Bike Safety Activity Sheets

Bicycles should travel the same direction as the vehicles. This means you should ride on the right hand side of the street. Bicycles are also required to obey all traffic laws. You must obey stoplights and stop signs and any other traffic laws. Bicyclists are also required to use hand signals to notify motorists of turns or stops.

Helmets

Bicycle helmets can reduce the risk of head injury by up to 85 percent. Most deaths related to bicycle falls and collisions involve head injuries. This means that wearing a helmet can save your life.

Each year, bicycle-related deaths number about 900, and United States hospital emergency rooms treat more than 500,000 people for bicycle-related injuries. More children, ages 5 to 14, go to United States hospital emergency rooms for injuries associated with bicycles than with any other sport. Many of these injuries involve the head. If you do not wear a bicycle helmet, you are risking your life.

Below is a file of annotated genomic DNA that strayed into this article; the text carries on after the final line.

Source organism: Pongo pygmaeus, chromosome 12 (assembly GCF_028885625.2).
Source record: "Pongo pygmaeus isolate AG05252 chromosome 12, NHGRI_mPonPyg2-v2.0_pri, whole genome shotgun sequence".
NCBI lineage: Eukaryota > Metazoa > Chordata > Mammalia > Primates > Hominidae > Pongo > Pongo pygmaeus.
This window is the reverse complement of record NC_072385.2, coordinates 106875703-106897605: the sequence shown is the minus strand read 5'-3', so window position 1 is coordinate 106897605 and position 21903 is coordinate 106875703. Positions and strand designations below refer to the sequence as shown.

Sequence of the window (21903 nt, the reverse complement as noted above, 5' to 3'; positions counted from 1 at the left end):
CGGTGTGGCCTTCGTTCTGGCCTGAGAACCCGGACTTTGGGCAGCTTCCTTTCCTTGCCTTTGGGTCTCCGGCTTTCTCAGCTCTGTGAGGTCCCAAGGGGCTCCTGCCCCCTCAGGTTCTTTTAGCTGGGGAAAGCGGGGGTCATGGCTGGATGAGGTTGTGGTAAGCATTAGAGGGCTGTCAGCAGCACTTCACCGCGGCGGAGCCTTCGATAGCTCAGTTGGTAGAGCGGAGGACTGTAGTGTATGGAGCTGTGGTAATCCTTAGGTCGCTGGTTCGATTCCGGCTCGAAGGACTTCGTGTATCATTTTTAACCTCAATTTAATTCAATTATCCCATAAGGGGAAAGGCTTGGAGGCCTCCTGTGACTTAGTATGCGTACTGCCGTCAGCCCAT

Once you have suffered a brain injury, medicine cannot fix the injury. You may have permanent brain damage for the rest of your life.

Fitting Your Helmet

The helmet should fit comfortably and securely. It should be worn so that it is level on the head (not tilted back on the crown or pulled low over the forehead). You should not be able to move the helmet in any direction, back-to-front or side-to-side. The chin strap should be securely fastened. If needed, the helmet's sizing pads can help improve the fit. 

Make sure you have the proper size helmet for your head. Try the sizing pads included in the helmet box. If you still have trouble, ask a knowledgeable salesperson to help you. Properly fitting a bicycle helmet takes time, but it is worth the effort. If your helmet does not fit properly, it will not protect your head if you have a fall or collision.